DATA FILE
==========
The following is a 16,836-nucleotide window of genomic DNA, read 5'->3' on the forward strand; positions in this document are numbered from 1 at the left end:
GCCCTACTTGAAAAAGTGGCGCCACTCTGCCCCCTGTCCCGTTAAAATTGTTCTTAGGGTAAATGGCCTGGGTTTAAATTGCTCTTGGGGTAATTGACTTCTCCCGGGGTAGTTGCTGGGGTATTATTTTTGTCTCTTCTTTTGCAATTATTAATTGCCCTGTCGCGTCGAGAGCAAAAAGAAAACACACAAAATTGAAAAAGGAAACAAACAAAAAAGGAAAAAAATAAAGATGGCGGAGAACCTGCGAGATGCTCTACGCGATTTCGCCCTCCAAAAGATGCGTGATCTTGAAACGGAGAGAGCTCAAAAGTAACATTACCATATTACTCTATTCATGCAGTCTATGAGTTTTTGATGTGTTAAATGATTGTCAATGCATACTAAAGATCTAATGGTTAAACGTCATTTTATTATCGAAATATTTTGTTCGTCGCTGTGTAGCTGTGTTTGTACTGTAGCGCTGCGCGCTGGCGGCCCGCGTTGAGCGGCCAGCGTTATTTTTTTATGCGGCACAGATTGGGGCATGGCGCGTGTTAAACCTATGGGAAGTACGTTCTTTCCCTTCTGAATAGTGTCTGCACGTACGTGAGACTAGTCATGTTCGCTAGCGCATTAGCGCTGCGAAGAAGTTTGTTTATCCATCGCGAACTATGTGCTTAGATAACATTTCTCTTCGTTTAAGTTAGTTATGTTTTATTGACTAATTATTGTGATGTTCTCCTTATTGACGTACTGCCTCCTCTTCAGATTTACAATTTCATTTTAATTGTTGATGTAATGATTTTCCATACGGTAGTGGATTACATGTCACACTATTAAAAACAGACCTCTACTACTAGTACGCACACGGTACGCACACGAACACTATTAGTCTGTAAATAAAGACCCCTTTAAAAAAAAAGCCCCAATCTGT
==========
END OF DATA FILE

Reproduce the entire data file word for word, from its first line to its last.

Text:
The following is a 16,836-nucleotide window of genomic DNA, read 5'->3' on the forward strand; positions in this document are numbered from 1 at the left end:
GCCCTACTTGAAAAAGTGGCGCCACTCTGCCCCCTGTCCCGTTAAAATTGTTCTTAGGGTAAATGGCCTGGGTTTAAATTGCTCTTGGGGTAATTGACTTCTCCCGGGGTAGTTGCTGGGGTATTATTTTTGTCTCTTCTTTTGCAATTATTAATTGCCCTGTCGCGTCGAGAGCAAAAAGAAAACACACAAAATTGAAAAAGGAAACAAACAAAAAAGGAAAAAAATAAAGATGGCGGAGAACCTGCGAGATGCTCTACGCGATTTCGCCCTCCAAAAGATGCGTGATCTTGAAACGGAGAGAGCTCAAAAGTAACATTACCATATTACTCTATTCATGCAGTCTATGAGTTTTTGATGTGTTAAATGATTGTCAATGCATACTAAAGATCTAATGGTTAAACGTCATTTTATTATCGAAATATTTTGTTCGTCGCTGTGTAGCTGTGTTTGTACTGTAGCGCTGCGCGCTGGCGGCCCGCGTTGAGCGGCCAGCGTTATTTTTTTATGCGGCACAGATTGGGGCATGGCGCGTGTTAAACCTATGGGAAGTACGTTCTTTCCCTTCTGAATAGTGTCTGCACGTACGTGAGACTAGTCATGTTCGCTAGCGCATTAGCGCTGCGAAGAAGTTTGTTTATCCATCGCGAACTATGTGCTTAGATAACATTTCTCTTCGTTTAAGTTAGTTATGTTTTATTGACTAATTATTGTGATGTTCTCCTTATTGACGTACTGCCTCCTCTTCAGATTTACAATTTCATTTTAATTGTTGATGTAATGATTTTCCATACGGTAGTGGATTACATGTCACACTATTAAAAACAGACCTCTACTACTAGTACGCACACGGTACGCACACGAACACTATTAGTCTGTAAATAAAGACCCCTTTAAAAAAAAAGCCCCAATCTGT